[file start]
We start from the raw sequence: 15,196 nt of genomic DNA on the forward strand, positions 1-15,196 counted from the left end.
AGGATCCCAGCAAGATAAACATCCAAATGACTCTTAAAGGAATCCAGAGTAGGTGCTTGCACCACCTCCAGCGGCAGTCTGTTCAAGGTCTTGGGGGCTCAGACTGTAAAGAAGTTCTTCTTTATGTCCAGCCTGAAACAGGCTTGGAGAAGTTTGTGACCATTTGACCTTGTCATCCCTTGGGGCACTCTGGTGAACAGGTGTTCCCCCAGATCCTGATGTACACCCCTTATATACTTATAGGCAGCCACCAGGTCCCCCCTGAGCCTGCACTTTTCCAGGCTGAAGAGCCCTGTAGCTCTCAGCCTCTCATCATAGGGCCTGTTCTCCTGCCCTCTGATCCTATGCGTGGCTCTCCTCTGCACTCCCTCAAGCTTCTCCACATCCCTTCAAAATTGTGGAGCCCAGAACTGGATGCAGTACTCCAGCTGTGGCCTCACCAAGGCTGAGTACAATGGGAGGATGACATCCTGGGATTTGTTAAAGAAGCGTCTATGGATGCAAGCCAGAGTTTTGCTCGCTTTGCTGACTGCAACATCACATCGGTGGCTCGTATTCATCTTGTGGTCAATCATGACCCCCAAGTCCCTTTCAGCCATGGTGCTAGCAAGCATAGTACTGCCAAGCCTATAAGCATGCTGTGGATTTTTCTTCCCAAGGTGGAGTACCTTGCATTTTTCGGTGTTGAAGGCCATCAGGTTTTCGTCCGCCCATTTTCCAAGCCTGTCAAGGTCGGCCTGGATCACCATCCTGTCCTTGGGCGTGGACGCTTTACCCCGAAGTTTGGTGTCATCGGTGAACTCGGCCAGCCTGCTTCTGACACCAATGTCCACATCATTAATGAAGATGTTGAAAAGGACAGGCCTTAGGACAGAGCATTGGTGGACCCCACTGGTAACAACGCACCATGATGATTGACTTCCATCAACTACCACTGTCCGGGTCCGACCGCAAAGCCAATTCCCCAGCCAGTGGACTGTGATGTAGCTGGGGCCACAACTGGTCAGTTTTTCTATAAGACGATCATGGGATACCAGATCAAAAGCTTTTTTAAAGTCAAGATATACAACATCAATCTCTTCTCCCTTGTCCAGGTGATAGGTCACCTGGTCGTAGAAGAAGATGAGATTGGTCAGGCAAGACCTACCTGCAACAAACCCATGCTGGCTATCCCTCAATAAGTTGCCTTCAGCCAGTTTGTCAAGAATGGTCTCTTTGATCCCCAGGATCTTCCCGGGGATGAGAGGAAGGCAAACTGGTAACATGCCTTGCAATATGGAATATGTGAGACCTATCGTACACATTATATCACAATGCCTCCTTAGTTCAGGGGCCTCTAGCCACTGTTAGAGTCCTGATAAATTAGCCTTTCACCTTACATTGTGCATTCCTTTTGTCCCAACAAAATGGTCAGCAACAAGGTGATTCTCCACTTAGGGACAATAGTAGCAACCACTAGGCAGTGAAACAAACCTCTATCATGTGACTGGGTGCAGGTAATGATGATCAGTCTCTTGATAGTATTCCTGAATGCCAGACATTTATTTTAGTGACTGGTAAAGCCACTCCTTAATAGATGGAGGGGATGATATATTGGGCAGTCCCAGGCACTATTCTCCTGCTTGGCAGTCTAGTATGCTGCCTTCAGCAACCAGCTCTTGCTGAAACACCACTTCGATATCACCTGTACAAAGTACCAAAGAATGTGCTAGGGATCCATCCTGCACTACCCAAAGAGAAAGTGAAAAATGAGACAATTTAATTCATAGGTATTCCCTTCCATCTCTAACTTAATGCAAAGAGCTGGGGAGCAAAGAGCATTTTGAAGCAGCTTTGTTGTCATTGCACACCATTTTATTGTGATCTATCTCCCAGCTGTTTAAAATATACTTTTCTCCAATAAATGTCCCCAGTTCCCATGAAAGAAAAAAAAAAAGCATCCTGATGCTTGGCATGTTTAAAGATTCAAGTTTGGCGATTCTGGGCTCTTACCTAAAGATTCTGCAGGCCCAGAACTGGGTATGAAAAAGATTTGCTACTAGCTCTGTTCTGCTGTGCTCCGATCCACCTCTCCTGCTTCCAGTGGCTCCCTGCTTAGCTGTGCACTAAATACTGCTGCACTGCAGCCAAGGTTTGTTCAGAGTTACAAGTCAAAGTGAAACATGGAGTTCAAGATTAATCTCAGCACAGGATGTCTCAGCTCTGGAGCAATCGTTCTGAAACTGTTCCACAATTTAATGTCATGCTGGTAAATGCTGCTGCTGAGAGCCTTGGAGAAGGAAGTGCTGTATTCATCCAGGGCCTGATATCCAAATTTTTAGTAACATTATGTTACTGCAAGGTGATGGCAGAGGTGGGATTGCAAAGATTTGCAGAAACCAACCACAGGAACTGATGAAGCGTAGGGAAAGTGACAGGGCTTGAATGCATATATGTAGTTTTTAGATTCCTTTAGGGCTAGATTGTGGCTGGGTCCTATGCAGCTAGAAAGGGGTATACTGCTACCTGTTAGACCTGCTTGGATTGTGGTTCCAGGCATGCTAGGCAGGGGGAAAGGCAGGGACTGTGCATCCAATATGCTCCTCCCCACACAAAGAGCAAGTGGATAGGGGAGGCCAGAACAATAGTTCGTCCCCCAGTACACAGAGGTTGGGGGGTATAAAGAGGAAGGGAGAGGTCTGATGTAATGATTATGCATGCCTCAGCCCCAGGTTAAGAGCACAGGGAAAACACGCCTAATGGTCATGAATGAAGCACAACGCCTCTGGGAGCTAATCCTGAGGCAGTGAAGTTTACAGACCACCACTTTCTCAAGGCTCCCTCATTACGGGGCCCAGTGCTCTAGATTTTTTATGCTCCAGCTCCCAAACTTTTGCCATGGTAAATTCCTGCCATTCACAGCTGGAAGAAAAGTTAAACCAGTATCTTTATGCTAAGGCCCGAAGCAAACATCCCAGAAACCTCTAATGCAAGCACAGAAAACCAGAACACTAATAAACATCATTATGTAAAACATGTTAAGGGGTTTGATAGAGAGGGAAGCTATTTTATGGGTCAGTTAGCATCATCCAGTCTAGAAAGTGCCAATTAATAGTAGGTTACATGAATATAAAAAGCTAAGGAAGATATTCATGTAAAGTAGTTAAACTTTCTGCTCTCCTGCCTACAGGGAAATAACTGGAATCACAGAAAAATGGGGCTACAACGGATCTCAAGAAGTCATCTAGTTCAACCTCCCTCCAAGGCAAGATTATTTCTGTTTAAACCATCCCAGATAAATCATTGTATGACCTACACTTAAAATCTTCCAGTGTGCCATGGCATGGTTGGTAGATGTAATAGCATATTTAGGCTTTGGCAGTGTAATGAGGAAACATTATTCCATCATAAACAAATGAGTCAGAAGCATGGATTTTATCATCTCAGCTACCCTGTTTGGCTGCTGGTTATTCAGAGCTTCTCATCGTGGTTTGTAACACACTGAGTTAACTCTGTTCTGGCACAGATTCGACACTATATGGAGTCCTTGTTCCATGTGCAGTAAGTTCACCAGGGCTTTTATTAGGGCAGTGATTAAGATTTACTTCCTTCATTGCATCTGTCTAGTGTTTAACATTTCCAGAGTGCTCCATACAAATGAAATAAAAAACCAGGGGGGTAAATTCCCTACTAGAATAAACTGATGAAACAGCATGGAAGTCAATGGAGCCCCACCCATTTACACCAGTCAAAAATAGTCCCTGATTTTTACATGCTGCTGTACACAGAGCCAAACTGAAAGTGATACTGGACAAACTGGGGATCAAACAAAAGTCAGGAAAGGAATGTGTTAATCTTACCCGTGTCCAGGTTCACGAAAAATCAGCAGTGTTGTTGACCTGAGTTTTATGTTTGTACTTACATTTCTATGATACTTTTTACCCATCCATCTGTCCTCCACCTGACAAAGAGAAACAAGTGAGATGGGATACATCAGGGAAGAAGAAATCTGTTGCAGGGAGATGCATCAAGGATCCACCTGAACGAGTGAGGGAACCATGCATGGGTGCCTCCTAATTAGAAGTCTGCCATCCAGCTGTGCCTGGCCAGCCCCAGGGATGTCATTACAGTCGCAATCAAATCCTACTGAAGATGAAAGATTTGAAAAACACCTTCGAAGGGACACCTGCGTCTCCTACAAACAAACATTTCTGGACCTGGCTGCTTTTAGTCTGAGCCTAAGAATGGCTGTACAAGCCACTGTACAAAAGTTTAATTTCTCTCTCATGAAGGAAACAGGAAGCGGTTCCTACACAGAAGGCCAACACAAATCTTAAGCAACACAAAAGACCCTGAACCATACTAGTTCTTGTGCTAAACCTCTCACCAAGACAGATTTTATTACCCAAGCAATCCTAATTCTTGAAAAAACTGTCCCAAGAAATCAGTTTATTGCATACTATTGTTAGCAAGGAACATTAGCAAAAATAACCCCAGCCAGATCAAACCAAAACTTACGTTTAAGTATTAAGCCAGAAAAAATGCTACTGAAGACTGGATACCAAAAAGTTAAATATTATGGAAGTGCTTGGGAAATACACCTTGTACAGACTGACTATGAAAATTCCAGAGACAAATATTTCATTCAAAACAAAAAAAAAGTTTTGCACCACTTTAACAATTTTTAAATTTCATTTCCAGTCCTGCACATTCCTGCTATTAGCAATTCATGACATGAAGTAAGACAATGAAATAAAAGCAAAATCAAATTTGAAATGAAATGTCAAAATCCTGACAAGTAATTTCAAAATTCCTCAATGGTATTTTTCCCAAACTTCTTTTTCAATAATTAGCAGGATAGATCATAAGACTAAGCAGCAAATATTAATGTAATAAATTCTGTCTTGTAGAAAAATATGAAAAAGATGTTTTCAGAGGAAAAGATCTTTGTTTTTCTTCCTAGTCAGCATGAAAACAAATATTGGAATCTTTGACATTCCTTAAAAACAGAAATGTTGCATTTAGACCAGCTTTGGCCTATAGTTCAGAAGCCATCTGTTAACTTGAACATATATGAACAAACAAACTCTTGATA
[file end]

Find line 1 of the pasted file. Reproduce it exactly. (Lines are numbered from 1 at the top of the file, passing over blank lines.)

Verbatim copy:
We start from the raw sequence: 15,196 nt of genomic DNA on the forward strand, positions 1-15,196 counted from the left end.